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Trump Signs Farm Bill, Legalizes Industrial Hemp

The repeal of hemp prohibition is expected to open new opportunities in agriculture, medicine, fibers/textiles, and biofuel.

Full story after the jump.

President Donald Trump signed the 2018 Farm Bill into law on Thursday, legalizing industrial hemp and its derivatives across the country.

An amendment to the $867 billion bill — which was originally inserted by Senate Majority Leader Mitch McConnell (R-Kentucky) — officially removes hemp and its derivatives, including cannabidiol (CBD), from the Controlled Substances Act.

The legalization language faced little resistance from other lawmakers. One clause was added, however, that blocks individuals who have been convicted of a controlled substance-related felony from partaking in the newly established hemp industry for 10 years after their conviction.

The 2018 Farm Bill followed a rocky path to becoming law. After missing initial deadlines due to bipartisan disagreements over changes to the federal food stamp program, both houses of Congress managed to pass separate versions of the bill which had to be unified during a lame duck session after the midterm elections. After the bill was unified, it then needed to pass both houses of Congress, which it did in record time.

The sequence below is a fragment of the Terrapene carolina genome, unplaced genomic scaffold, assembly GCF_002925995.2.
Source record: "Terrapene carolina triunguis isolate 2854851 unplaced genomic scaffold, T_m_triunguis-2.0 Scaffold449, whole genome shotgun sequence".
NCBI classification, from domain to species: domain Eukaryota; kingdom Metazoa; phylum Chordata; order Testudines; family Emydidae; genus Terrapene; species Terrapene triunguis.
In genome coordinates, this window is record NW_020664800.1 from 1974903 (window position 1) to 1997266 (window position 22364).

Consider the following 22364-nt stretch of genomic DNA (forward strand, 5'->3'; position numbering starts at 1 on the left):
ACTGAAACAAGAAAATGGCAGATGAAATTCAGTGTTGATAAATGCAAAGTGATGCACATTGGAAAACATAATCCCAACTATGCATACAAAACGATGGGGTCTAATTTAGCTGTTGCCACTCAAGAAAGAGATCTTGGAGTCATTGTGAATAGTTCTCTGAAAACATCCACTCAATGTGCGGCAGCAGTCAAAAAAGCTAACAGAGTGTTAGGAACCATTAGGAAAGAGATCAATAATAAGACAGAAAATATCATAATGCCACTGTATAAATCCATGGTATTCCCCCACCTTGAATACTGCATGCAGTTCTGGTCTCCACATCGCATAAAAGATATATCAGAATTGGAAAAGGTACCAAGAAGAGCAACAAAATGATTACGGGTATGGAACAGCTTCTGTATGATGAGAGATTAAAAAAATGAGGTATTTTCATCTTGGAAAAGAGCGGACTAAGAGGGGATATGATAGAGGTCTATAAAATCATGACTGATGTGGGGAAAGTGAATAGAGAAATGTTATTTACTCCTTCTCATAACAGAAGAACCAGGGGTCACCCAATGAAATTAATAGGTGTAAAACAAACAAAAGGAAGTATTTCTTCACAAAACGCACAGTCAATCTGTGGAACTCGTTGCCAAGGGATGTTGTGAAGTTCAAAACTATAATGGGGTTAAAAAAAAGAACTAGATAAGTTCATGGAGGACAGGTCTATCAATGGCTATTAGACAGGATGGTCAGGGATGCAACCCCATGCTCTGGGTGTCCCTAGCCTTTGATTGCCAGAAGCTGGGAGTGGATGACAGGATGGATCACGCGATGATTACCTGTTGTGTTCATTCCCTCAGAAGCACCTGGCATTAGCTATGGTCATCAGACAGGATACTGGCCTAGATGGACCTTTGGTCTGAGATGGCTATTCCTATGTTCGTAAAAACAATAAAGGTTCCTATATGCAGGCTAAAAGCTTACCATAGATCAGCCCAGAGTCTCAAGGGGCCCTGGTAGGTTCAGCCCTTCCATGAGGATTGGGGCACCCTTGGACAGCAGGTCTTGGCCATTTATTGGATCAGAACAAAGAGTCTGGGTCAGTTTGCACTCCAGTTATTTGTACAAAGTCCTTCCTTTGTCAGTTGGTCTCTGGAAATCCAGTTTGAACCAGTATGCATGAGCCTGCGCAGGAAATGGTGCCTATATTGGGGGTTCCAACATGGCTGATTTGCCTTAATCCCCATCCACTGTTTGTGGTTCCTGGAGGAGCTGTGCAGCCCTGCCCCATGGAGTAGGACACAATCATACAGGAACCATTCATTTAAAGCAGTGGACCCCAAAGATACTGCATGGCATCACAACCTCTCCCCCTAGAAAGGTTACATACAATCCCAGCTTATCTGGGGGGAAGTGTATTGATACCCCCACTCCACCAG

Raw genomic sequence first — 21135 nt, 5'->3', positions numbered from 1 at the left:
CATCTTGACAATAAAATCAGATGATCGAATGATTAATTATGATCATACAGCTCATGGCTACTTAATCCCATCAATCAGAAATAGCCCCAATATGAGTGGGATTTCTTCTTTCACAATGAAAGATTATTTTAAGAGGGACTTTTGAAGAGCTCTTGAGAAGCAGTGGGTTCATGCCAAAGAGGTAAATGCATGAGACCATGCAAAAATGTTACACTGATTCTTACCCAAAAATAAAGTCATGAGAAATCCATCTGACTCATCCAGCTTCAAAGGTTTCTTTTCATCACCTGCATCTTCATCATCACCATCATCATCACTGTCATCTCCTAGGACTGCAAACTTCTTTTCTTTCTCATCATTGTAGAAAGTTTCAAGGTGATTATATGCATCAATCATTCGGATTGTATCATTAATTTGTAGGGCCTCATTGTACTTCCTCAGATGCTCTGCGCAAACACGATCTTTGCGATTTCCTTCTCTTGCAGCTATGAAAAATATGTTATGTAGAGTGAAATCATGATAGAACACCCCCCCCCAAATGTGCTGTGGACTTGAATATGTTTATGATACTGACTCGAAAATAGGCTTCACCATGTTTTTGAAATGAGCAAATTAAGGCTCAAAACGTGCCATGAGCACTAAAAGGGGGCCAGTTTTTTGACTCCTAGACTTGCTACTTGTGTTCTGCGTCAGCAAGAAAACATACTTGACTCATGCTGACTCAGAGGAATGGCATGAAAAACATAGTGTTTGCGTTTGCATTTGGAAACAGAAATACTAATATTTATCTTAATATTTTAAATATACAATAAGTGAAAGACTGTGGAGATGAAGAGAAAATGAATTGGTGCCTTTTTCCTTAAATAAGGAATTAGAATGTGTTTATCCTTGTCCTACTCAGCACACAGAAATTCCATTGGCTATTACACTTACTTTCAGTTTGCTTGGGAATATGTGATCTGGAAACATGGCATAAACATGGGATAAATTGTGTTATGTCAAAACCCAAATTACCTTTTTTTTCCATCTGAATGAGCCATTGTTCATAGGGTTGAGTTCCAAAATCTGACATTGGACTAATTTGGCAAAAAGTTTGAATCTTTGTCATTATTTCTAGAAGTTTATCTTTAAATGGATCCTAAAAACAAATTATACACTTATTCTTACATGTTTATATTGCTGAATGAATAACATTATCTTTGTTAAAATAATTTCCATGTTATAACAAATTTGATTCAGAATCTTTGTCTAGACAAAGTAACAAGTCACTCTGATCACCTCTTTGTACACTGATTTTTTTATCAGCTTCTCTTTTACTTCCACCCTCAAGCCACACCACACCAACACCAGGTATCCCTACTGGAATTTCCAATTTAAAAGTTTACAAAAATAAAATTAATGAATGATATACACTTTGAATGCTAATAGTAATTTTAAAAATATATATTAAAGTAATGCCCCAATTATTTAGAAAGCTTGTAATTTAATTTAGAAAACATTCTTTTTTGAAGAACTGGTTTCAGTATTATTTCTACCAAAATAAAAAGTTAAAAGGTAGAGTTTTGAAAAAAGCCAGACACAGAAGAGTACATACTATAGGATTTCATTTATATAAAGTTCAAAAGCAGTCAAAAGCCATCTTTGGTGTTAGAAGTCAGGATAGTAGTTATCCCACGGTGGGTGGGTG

The one remaining doubt — President Trump’s signature — was laid to rest during a televised bill signing event yesterday afternoon.

“The significance of this law change should not be underemphasized. This law marks the first change in the federal classification of the cannabis plant since it was initially classified as a schedule I controlled substance by Congress in 1970, and paves the way for the first federally-sanctioned commercial hemp grows since World War II.” — Paul Armentano, Deputy Director for NORML, in a statement

Trump had praised the GOP-backed food stamp changes, which aimed to add work requirements to the Supplemental Nutritional Assistance Program (SNAP). Those provisions did not make it into the final version of the bill, but the president agreed to sign after being reassured by U.S. Secretary of Agriculture Sonny Perdue that the SNAP reforms would be handled via regulatory oversight, not by Congress. That oversight should not affect the hemp legalization language.

With the prohibition on industrial hemp lifted, it is hoped that research related to CBD and other cannabinoids found in hemp — as well as insurance and business loans for farmers who grow the crop — can now proceed at full speed.

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